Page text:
Before starting my novel, I asked my protagonist (aka mother-in-law) several times why, at age sixteen, she abandoned the comforts of home to travel across the country with her best female friend. She didn’t have an answer. It was simply something she ‘had to do.’
Needing to explain her behavior for my readers, I researched the 1930’s and tried to piece together reasons that prompted such restlessness. Why do any of us do what we do? Why would someone my age feel the need to acquire an iPhone or an iPad or an iPod? Part of my answer is curiosity: I wonder what all the fuss is about. Another reason: I want to stay current or the world – and my grandchildren – will write me off as a dinosaur – a nice dinosaur – who cooks their favorite foods, slips them a $20.00 every now and then – but a dinosaur none-the-less.
So applying this curiosity and restlessness principle to my heroine’s behavior, I begin to understand. She lived at a time when the Dust Bowl decimated the heartland – but it was ending. The Great Depression decimated the economy – but it too was ending. Why? Because something else was beginning – the ominous rumblings of World War II. Preparations for global conflict made Lend Lease, conscription of young men, and war rationing a future reality. But before America burst onto the world stage, citizens needed time to take a breather, turning inward, focusing on a return to prosperity, hopefully getting back on this country’s collective feet. For her part, she sought renewal through adventure. Excitement didn’t reside in a small, quiet Minnesota town. It lay out there on the open road. Curiosity to see new sights, discover diversity, and experience the risks and thrills of the unknown drew her.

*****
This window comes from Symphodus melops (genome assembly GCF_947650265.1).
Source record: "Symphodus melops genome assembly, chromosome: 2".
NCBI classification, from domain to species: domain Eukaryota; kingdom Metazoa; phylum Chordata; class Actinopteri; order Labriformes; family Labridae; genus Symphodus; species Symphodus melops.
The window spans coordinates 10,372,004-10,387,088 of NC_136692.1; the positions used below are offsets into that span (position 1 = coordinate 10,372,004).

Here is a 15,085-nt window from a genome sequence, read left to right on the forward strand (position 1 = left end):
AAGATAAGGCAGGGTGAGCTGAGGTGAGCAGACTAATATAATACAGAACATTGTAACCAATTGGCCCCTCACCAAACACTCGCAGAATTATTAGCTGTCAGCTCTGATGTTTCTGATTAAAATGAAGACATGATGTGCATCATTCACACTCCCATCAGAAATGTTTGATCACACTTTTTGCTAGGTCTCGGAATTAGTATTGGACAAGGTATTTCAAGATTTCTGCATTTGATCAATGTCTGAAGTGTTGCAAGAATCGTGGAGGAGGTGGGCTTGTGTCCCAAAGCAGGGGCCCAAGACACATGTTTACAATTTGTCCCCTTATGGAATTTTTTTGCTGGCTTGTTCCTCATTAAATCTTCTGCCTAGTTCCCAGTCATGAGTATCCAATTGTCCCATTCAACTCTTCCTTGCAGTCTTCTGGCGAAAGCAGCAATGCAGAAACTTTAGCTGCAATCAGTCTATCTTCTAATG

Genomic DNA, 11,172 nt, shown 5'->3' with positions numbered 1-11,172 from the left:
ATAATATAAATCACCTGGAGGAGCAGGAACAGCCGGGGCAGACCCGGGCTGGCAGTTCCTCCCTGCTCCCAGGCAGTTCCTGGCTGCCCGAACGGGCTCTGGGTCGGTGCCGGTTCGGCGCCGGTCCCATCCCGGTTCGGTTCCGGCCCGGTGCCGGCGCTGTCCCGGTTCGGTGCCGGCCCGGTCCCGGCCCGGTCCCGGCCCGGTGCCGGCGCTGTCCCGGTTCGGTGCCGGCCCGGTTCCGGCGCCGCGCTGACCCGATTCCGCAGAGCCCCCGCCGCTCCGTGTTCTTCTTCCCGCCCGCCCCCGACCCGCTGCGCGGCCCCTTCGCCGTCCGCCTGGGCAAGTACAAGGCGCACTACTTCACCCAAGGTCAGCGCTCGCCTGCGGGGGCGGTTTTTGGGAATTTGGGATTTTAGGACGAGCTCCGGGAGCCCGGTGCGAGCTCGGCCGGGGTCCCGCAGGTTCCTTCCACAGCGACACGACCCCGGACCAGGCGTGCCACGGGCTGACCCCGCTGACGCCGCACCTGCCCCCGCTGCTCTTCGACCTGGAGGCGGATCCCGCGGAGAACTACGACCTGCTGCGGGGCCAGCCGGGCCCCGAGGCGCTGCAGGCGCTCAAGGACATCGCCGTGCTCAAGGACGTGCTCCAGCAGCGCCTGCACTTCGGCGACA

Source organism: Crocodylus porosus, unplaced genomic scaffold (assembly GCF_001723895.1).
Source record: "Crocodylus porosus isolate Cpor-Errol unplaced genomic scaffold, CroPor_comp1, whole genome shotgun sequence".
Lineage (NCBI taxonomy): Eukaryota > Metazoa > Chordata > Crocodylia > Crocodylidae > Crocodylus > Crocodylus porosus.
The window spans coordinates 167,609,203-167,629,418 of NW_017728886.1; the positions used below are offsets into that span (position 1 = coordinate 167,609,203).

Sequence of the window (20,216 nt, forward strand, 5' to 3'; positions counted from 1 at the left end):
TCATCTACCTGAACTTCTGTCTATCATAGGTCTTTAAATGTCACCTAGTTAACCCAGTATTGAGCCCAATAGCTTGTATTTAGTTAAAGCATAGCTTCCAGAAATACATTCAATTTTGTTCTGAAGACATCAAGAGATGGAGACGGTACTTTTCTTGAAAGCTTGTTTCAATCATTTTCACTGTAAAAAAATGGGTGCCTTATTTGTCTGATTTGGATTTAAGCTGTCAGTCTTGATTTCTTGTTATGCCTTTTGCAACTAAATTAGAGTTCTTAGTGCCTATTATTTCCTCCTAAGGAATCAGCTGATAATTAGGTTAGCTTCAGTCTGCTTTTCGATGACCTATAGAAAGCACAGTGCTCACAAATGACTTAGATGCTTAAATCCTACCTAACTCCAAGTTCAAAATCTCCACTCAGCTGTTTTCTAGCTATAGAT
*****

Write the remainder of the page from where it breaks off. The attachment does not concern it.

Now I see her puzzlement and reticence to disclose her reasons as my golden opportunity: I have the freedom to fill in the blanks using what fiction writers do when a story need spice: make it up. The plot thickens.